Generation backed by utilities accounted for half of new capacity in 2018-19
October 30, 2020
by Peter Maloney
October 30, 2020
Power generation projects financially backed by utility ownership or by a utility contract accounted for about half of the new capacity built in 2018 and 2019, according to a new report by the American Public Power Association.
Utility owned new generation also resulted in a greater diversity of resources than merchant generation. In 2018, about half of the utility sponsored new capacity was natural gas, one-fourth was solar, and one-fifth was wind, according to the report.
In 2019, those three technologies each accounted for about one-third of utility capacity additions.
In contrast, new merchant capacity additions, plants that receive revenue solely from wholesale power markets, consisted almost entirely of natural gas-fired generation — 92% in 2018 and 99% in 2019.
Merchant generation itself accounted for about 38% of the new capacity that began service in 2018 – a total of 11,800 megawatts (MW) – and 16% of the capacity that began service in 2019 or 3,700 MW.
“The capacity constructed or contracted by utilities is far more diverse than merchant generation capacity and includes hydropower and geothermal projects, which are not present in new merchant generation,” Elise Caplan, director of electric markets analysis at APPA and author of the report, said.
New merchant generation capacity has fluctuated over the past seven years, from a low of 2.4% in 2013, climbing to a peak of 29.1% in 2017 and then 37.9% in 2018 before settling back to 16.3% in 2019. That trend has not been “a positive development for resource diversity, environmental goals, and risks to consumers,” the report noted.
The downside of the expansion of merchant power plants includes concerns about fuel security as natural gas plants continue to dominate new generation. For example, ISO New England, which represented 30% of the new merchant natural gas generation last year, has said it has an “energy security problem” because it “relies most on gas delivered through its constrained pipeline system.”
Merchant generation also creates a pool of resources with a continued interest in propping up their earnings by administratively increasing energy and capacity prices, the report said, such as the Federal Energy Regulatory Commission’s (FERC) December 2019 order expanding the Minimum Offer Price Rule (MOPR) in the PJM Interconnection’s capacity market.
At the time, FERC said the administratively determined offer floor would “enable PJM’s capacity market to send price signals on which investors and consumers can rely to guide the orderly entry and exit of economically efficient capacity resources.”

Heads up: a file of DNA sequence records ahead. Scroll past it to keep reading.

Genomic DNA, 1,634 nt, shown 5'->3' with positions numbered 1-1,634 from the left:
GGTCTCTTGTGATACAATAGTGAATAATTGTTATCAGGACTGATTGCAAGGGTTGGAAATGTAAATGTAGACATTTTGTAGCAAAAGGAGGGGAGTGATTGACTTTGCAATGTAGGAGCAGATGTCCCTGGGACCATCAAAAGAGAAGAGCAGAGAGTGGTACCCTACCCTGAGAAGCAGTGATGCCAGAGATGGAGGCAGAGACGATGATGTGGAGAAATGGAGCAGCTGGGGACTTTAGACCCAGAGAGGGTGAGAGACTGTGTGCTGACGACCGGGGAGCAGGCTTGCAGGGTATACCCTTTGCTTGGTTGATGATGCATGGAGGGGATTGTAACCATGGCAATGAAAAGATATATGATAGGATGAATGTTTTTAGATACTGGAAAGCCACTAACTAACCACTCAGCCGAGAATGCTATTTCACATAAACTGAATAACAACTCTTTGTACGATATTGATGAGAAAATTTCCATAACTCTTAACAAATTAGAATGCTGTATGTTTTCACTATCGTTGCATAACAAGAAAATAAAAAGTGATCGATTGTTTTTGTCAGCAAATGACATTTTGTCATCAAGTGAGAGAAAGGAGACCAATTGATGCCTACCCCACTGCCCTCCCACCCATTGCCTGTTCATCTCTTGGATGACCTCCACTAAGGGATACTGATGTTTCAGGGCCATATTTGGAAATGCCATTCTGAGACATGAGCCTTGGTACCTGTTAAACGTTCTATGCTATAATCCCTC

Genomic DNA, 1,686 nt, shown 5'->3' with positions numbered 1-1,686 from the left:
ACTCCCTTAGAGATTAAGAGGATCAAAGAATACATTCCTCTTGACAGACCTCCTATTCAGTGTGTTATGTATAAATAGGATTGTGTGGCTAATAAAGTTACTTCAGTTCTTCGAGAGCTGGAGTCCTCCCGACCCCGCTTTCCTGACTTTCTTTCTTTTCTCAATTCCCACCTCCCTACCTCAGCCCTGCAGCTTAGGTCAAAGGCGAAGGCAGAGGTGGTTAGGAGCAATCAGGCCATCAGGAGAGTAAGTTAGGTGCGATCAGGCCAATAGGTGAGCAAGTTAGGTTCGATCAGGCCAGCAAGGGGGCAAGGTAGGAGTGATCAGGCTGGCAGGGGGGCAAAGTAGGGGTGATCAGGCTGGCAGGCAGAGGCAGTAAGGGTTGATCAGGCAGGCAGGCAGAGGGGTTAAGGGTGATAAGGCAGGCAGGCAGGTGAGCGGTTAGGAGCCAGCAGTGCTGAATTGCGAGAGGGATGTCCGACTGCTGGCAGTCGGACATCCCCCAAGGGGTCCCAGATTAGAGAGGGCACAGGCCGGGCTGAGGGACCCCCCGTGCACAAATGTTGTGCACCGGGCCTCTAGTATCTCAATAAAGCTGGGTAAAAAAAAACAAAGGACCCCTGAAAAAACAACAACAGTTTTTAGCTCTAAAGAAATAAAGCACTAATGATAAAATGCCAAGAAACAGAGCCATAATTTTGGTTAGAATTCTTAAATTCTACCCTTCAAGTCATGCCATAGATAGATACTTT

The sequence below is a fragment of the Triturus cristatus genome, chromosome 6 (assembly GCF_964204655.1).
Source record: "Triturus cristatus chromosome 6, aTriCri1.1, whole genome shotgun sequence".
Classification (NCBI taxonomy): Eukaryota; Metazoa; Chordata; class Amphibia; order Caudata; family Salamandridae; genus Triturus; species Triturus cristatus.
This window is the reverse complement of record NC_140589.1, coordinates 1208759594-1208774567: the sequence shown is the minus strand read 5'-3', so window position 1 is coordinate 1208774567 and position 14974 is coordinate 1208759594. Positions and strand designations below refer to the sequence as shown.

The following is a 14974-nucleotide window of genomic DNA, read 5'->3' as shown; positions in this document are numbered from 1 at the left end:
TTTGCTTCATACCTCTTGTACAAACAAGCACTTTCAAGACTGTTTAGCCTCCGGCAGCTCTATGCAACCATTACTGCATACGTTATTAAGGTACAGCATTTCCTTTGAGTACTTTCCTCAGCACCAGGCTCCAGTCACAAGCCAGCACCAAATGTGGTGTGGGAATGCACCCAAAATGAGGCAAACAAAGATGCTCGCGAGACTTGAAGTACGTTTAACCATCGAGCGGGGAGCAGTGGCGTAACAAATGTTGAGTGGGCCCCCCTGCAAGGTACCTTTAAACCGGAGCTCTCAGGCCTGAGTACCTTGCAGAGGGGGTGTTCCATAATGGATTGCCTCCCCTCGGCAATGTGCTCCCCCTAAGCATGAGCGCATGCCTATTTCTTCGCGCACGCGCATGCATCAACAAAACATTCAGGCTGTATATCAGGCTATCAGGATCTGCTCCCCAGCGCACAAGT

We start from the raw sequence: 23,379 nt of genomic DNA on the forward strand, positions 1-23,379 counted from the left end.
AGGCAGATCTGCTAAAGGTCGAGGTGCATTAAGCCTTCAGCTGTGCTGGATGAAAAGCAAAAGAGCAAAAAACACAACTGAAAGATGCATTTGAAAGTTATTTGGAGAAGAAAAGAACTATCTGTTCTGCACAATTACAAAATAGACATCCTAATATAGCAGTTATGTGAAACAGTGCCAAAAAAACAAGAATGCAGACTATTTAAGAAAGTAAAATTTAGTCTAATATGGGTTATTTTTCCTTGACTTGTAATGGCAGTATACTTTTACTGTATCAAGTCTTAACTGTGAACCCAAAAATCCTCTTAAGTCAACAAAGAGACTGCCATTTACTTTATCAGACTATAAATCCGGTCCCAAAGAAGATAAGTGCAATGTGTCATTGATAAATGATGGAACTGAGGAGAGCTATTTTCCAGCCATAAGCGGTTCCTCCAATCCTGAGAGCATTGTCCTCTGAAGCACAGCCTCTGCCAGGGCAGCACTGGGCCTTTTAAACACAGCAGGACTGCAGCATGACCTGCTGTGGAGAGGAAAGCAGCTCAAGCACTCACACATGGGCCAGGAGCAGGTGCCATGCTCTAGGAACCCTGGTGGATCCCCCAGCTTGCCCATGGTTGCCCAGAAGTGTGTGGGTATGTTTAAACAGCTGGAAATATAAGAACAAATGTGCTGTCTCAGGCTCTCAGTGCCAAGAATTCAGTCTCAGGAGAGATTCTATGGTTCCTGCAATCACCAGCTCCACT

Such administrative interventions “pose impediments to state and utility efforts to develop particular types of resources and increase costs to consumers,” the report said.
Overall, 31,200 MW of new capacity came online in 2018, exceeding the 18,750 MW of capacity that retired even though electricity consumption has been relatively flat. In 2019, about 22,700 MW of capacity came online, exceeding the 18,760 MW of capacity that retired.
The fact that the amount of new merchant generation in 2018 and 2019, 11,800 MW and 3,700 MW, respectively, came close to the amount by which new capacity exceeded the retirements – 11,800 MW in 2018 and 3,700 MW in 2019 – indicates that “new merchant generation could have been a contributing factor to the surplus of new capacity compared to retirements,” the report said.
The report also included data that show that public power utilities accounted for almost 20% of new capacity and 17% of all renewable energy and storage installations in 2018 and 11% of all capacity and 15% of renewables and storage in 2019.
Overall, the “data show that resource diversity, technology innovation, and emissions reductions can be best achieved by financial arrangements that consider utility, consumer and state policy goals rather than projects constructed to maximize earnings from wholesale markets,” the report said.
The report used the list of new generating units from the Energy Information Administration and combined it with information on financial arrangements behind the new capacity primarily from utility and developer websites and from news articles, as well as data from the Federal Energy Regulatory Commission and the American Wind Energy Association.